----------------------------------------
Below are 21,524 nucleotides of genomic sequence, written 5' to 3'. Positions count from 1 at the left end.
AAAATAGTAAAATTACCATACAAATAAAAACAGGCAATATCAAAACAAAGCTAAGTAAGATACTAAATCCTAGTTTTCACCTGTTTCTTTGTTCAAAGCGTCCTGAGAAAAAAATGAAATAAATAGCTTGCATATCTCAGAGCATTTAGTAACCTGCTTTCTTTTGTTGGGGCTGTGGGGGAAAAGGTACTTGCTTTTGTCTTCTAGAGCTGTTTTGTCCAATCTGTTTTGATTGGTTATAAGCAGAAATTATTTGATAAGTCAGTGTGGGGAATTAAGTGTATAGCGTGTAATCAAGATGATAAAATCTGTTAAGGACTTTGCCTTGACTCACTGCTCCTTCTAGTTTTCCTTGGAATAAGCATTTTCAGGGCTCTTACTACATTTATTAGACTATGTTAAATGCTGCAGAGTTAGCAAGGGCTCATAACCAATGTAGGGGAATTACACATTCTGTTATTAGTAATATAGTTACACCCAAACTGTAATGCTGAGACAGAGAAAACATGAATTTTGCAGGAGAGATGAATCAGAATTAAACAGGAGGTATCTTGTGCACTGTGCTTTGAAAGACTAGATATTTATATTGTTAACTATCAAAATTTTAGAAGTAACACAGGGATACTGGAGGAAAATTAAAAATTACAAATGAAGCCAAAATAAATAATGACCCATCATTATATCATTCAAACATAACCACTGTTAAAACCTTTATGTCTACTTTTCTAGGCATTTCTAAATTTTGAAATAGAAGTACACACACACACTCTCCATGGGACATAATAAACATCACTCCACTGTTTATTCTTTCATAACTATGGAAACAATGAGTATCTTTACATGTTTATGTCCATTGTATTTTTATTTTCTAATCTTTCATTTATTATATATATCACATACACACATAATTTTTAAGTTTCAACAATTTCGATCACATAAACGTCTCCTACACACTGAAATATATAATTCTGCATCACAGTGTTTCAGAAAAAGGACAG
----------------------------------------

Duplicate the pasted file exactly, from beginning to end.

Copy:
Below are 21,524 nucleotides of genomic sequence, written 5' to 3'. Positions count from 1 at the left end.
AAAATAGTAAAATTACCATACAAATAAAAACAGGCAATATCAAAACAAAGCTAAGTAAGATACTAAATCCTAGTTTTCACCTGTTTCTTTGTTCAAAGCGTCCTGAGAAAAAAATGAAATAAATAGCTTGCATATCTCAGAGCATTTAGTAACCTGCTTTCTTTTGTTGGGGCTGTGGGGGAAAAGGTACTTGCTTTTGTCTTCTAGAGCTGTTTTGTCCAATCTGTTTTGATTGGTTATAAGCAGAAATTATTTGATAAGTCAGTGTGGGGAATTAAGTGTATAGCGTGTAATCAAGATGATAAAATCTGTTAAGGACTTTGCCTTGACTCACTGCTCCTTCTAGTTTTCCTTGGAATAAGCATTTTCAGGGCTCTTACTACATTTATTAGACTATGTTAAATGCTGCAGAGTTAGCAAGGGCTCATAACCAATGTAGGGGAATTACACATTCTGTTATTAGTAATATAGTTACACCCAAACTGTAATGCTGAGACAGAGAAAACATGAATTTTGCAGGAGAGATGAATCAGAATTAAACAGGAGGTATCTTGTGCACTGTGCTTTGAAAGACTAGATATTTATATTGTTAACTATCAAAATTTTAGAAGTAACACAGGGATACTGGAGGAAAATTAAAAATTACAAATGAAGCCAAAATAAATAATGACCCATCATTATATCATTCAAACATAACCACTGTTAAAACCTTTATGTCTACTTTTCTAGGCATTTCTAAATTTTGAAATAGAAGTACACACACACACTCTCCATGGGACATAATAAACATCACTCCACTGTTTATTCTTTCATAACTATGGAAACAATGAGTATCTTTACATGTTTATGTCCATTGTATTTTTATTTTCTAATCTTTCATTTATTATATATATCACATACACACATAATTTTTAAGTTTCAACAATTTCGATCACATAAACGTCTCCTACACACTGAAATATATAATTCTGCATCACAGTGTTTCAGAAAAAGGACAG